I have a weird connection to these cars going back more than 30 years. While attending Glassboro State College in southern New Jersey in the 1980s (now Rowan University), I was with friends one night at DiFrancesco’s, a small bar in a residential area. “D-Fran’s,” as everyone called it, was known for “Alabama Slammer Night.”
Leaving the place on one of those nights, I was startled seeing, parked in front, a weird custom Toronado, stretched into a wagon with eight doors and six wheels. The owner must have come into the bar after we did. I did a double take, then a triple take. I counted the doors and wheels several times, just to be sure. Because, Alabama Slammers.
I wanted to go back inside to ask who owned it, but my friends were already halfway down the block on the way back to campus. It didn’t take long to find the car again. Occasional weekend trips back home to North Jersey took a roommate and me past the Rent-A-Wreck place in nearby Deptford, on the way to the N.J. Turnpike. There, parked in front were two of these behemoths.
In that pre-internet era, I deduced that these were airport shuttles. Growing up across the bay from Newark Airport, I was familiar with the stretched 8-door Checker airporters. I never stopped in to see those oddball Toronados, though.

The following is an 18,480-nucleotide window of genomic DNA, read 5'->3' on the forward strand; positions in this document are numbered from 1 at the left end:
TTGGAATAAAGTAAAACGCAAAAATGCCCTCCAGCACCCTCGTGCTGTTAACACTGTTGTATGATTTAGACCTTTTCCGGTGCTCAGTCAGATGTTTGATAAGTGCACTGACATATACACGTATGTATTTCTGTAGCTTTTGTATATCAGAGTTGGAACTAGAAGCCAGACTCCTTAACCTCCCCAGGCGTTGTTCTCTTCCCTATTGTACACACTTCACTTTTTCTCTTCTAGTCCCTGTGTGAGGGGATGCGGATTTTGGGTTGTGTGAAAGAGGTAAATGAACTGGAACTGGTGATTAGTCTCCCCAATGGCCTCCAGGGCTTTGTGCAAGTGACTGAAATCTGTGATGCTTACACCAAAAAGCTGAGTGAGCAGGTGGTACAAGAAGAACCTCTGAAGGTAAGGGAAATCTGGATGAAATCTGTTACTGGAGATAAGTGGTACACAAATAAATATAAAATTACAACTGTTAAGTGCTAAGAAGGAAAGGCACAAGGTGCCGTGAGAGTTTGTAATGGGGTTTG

Flash forward to 1989, and I’m working in New York as editor of a trade newsletter, “Car Rental and Leasing Insider.” Exciting times! The publisher suggested doing a few articles on the low-priced rental franchises that filled their fleets with used cars. “Call a few Rent-A-Wreck operators,” he said.
I immediately thought back to the franchisee in Deptford (still there today, btw) and called. I asked my business questions, got my story and then asked, “By the way, do you still have those eight-door Toronados?”
My hazy recollection is that the man said the cars were long gone, and that he didn’t know where they were.
Flash-forward again, to 1996. I was working in the Mercedes-Benz PR department. While visiting a friend in Staten Island, NY, whom I’d worked with at CSK Publishing years before (MuscleCars, Vette, High-Performance Pontiac and other niche magazines), I related this story. He smiled and said, “You have to come with me.”
He drove me two blocks away and stopped in front of a house with guess-what parked in front, with a “For-Sale” sign in one of its many side windows. It was blue, the color I remembered from the car in South Jersey.
“You have to buy this,” Tony, my friend, said. “It’s destiny.”
I never wanted to own the car, though. I just wanted to find out the history. Now I know.